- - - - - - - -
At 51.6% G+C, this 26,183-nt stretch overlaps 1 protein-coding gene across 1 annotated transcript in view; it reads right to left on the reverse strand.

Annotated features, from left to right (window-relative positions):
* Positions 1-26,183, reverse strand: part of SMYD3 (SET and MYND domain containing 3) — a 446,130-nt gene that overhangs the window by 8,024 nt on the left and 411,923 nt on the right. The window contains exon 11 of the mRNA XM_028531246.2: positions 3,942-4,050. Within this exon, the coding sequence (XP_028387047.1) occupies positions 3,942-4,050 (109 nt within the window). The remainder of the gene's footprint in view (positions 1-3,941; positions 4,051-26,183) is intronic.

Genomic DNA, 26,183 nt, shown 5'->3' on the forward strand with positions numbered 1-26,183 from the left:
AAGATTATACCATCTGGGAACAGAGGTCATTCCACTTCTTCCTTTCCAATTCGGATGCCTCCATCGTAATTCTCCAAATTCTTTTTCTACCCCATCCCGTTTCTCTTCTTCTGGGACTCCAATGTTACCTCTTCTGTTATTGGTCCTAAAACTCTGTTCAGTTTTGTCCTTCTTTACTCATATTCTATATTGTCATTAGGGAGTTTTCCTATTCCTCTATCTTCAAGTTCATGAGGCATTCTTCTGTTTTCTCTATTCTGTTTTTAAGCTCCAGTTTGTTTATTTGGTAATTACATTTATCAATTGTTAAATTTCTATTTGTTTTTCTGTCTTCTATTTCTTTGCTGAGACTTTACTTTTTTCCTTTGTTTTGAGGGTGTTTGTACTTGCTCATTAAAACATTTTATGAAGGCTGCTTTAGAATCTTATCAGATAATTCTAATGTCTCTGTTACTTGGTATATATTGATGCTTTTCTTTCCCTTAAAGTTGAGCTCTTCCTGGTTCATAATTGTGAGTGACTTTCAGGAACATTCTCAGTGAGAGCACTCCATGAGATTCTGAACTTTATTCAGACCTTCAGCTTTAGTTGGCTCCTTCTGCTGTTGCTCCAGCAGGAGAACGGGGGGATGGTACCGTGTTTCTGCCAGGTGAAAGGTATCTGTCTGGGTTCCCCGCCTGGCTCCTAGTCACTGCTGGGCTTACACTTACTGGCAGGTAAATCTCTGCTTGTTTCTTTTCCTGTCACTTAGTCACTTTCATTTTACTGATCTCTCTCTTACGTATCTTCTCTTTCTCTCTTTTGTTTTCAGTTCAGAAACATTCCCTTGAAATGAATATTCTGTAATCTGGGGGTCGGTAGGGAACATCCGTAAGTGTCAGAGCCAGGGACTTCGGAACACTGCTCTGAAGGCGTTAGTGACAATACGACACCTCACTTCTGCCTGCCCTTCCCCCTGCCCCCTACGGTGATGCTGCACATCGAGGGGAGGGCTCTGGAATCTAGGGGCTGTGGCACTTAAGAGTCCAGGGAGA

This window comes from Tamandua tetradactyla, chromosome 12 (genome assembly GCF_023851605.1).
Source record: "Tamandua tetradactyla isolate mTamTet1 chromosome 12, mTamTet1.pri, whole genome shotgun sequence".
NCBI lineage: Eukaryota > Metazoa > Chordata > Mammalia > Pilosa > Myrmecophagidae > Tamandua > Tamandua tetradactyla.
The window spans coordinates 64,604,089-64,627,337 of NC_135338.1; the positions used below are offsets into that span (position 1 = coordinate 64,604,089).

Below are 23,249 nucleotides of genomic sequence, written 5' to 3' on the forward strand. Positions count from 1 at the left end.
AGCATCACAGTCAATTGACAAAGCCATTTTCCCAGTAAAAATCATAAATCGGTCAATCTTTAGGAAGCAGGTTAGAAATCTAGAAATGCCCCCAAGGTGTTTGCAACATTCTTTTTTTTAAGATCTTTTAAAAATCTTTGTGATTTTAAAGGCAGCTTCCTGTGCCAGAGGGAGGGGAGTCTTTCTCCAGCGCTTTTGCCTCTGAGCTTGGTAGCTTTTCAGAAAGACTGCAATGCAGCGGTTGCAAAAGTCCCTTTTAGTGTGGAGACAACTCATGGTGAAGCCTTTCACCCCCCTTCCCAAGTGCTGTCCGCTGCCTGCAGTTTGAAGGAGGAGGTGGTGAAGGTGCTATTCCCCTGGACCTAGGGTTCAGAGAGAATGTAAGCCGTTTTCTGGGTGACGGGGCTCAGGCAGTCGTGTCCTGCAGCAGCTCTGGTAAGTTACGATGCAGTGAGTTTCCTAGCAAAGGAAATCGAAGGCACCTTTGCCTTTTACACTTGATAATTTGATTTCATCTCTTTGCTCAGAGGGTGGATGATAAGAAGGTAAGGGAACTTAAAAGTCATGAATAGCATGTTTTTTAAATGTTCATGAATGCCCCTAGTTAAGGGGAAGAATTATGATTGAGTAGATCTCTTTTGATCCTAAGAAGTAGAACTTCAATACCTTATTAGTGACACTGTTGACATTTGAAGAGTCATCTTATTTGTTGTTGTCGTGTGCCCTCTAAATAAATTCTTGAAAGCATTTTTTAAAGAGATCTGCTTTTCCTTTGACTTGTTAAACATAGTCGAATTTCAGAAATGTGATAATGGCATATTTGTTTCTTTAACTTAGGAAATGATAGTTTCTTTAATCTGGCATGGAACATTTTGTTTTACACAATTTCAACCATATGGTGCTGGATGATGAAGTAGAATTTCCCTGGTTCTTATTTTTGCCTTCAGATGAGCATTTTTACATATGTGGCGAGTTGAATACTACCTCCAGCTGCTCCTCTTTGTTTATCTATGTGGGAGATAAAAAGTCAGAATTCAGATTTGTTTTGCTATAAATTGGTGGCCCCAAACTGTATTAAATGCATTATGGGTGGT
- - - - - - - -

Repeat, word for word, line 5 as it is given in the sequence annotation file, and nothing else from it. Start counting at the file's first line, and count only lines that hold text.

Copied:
AAGATTATACCATCTGGGAACAGAGGTCATTCCACTTCTTCCTTTCCAATTCGGATGCCTCCATCGTAATTCTCCAAATTCTTTTTCTACCCCATCCCGTTTCTCTTCTTCTGGGACTCCAATGTTACCTCTTCTGTTATTGGTCCTAAAACTCTGTTCAGTTTTGTCCTTCTTTACTCATATTCTATATTGTCATTAGGGAGTTTTCCTATTCCTCTATCTTCAAGTTCATGAGGCATTCTTCTGTTTTCTCTATTCTGTTTTTAAGCTCCAGTTTGTTTATTTGGTAATTACATTTATCAATTGTTAAATTTCTATTTGTTTTTCTGTCTTCTATTTCTTTGCTGAGACTTTACTTTTTTCCTTTGTTTTGAGGGTGTTTGTACTTGCTCATTAAAACATTTTATGAAGGCTGCTTTAGAATCTTATCAGATAATTCTAATGTCTCTGTTACTTGGTATATATTGATGCTTTTCTTTCCCTTAAAGTTGAGCTCTTCCTGGTTCATAATTGTGAGTGACTTTCAGGAACATTCTCAGTGAGAGCACTCCATGAGATTCTGAACTTTATTCAGACCTTCAGCTTTAGTTGGCTCCTTCTGCTGTTGCTCCAGCAGGAGAACGGGGGGATGGTACCGTGTTTCTGCCAGGTGAAAGGTATCTGTCTGGGTTCCCCGCCTGGCTCCTAGTCACTGCTGGGCTTACACTTACTGGCAGGTAAATCTCTGCTTGTTTCTTTTCCTGTCACTTAGTCACTTTCATTTTACTGATCTCTCTCTTACGTATCTTCTCTTTCTCTCTTTTGTTTTCAGTTCAGAAACATTCCCTTGAAATGAATATTCTGTAATCTGGGGGTCGGTAGGGAACATCCGTAAGTGTCAGAGCCAGGGACTTCGGAACACTGCTCTGAAGGCGTTAGTGACAATACGACACCTCACTTCTGCCTGCCCTTCCCCCTGCCCCCTACGGTGATGCTGCACATCGAGGGGAGGGCTCTGGAATCTAGGGGCTGTGGCACTTAAGAGTCCAGGGAGA